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According to
According to the 01/09/11

Wednesday, July 15, 2015

Tomorrow, Tomorrow I love ya

When I'm stuck with a day that's grey and lonely
I just stick up my chin and grin say, oh

We all the lyrics to that song.  I don't even have to say the name of the song and we all know it.  I haven't been able to shake the lyrics out of my head today. The whole drive up to Connecticut to start my LAST semester at grad school. How is that even possible? That your average guy goes from having a poor high school education to a Kent State University Honors Graduate, and in early January of 2016 Professor Charles Dale.  I can't begin to explain the journey except to say despite living long term with AIDS (which I'll talk about in a bit) I've worked my rear end off.  Tests in hospital, exams in fast track rehabilitation at a Nursing Home and more than once going to class with a walker, a cane or even a wheelchair.  I did exactly what was expected of me, and sometimes more –––– ask Dr. Jayne Moneysmith about The Gage Report, or Dr. Robert Miltner about my thesis.

I've spent nearly two years at Fairfield University writing about what it has been like living with AIDS, as of tomorrow it has been........25 YEARS!

Twenty-five years.

How did that happen? Where did the time go? I've written the following from my memoir:

Fulton Orsler has said, “Many of us crucify ourselves between two thieves ––– regret for the past and fear of the future.”  There is so much for me to regret, but where do I, and what do I begin with?  Like many people I’ve done things I’m not proud of: becoming an alcoholic and drug user, my becoming entrenched in a sea of anonymous, unsafe sex with men, and finally reducing my self worth to nothing.  It wasn’t all that hard to do ––  I’m not making excuses for the decisions I made, 

but they all played a part subconsciously in my wanting to die.  

My subconscious decision to die, it’s a dangerous and powerful statement....

 I felt my life had sunk so low at one point.  I couldn’t and wouldn’t pull the trigger on a gun.  That’s not who I am.  Overdosing on pills three times, only to get my stomach pumped.  What was left?  A slow, not so visible suicide of alcoholic binges mixed with uppers and downers.  No one would really notice what I was doing.  Sooner or later what I was doing would indeed kill me, mix into the equation unsafe sex with a sea of men, and HIV/AIDS would surely kill me if the pills and booze couldn’t.  Nearly all of the “bath house slut boys”, as they were known then, got HIV/AIDS –– even when it was just known as "the gay cancer", and most of them were dead within two years.  If someone wanted that badly to die this was “the safest way to do it”.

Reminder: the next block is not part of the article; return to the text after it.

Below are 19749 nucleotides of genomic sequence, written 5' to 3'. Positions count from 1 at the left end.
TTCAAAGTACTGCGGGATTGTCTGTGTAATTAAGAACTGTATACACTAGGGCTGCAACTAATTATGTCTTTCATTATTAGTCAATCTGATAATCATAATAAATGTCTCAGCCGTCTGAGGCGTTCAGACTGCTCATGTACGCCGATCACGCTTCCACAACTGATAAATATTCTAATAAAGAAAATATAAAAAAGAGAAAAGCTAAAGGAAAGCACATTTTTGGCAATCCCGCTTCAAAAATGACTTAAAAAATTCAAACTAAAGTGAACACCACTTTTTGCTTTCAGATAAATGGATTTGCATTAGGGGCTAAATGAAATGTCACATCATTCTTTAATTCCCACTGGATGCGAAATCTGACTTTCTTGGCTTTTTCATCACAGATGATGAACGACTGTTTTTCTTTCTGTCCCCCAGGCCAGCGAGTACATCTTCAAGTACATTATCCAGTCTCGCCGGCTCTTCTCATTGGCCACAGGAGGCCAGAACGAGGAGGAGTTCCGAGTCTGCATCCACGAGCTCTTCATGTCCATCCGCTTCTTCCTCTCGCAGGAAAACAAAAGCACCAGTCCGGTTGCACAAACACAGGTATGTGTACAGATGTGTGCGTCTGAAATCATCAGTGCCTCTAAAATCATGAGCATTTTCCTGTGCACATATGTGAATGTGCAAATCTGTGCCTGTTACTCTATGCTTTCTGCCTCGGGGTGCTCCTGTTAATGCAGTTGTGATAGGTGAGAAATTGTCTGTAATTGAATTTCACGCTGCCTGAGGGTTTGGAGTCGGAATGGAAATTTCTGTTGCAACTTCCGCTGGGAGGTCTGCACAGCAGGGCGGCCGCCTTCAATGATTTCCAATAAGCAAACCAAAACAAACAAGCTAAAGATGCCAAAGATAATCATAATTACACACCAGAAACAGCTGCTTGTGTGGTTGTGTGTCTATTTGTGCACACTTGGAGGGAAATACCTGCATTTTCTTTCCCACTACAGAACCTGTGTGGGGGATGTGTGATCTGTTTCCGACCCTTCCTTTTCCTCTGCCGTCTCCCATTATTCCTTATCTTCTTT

Turns out that I have trouble dying –––– Problem is I wasn't meant to die when I wanted too.

 I was never meant to survive ––––– yet from my friends in Florida, in the late 1980's, I'm the only survivor. There are no other voices but mine. I'm left to tell all of their stories. Wonderfully fun times, with people who float in and out of my memory or in dreams.

Somehow, someway I have survived.  A survivor.  Me.  A survivor.  I’ve never seen myself that way for some reason.  I’ve just lived the one day I’m in.  Living one day at a time. Days somehow become weeks, then months, then years and now, well now it's decades. In the earliest days of my diagnosis, I felt HIV/AIDS gave me no promise of tomorrow.  

I think now of Michael on the eve of his death, his skin, and bone appearance, his slight breathing; the anesthetized glaze of his eyes as he held on longer than any of us thought possible.  My brain morphs to what I need to remember versus what I want to remember; the friend I cherished and the man who became my first lover.  Those earliest years after his death, pallid nightmares floated through me ––– the blue of his eyes bulging from his skeletal face, his chapped, drying lips rasping for air. I am reminded now of my early gay brothers in arms whom I’ve seen survive lover’s or best friends. Death offers no real reprieve, no absolution, just the brutal reality of inescapable demise.  All of us, gay or straight, who have lost someone to AIDS, bear the same kind of battle fatigue. And those of us, who have been in the trenches and have suffered immeasurable loss, carry the brunt of that fatigue.  So many of us who have suffered this kind of loss once again turned to pills, alcohol or drugs, anonymous sex, or even all four at once, to ease the pain of that oppressive loss.

Most of us now, I think, have become apathetic and complacent. There's no more anger. There's no more fear. There is no real sense of community. We've become homogenized. We think Prep is the answer when some guys only use it as a morning after pill. That doesn't work. That's not how that treatment is designed. I have a friend who has never been compliant with his HIV drugs, is only currently only on ONE drug and then wonders why he's ill. He's never applied for SSI/SSD, Medicaid, Medicare and then wonders why he doesn't have anything.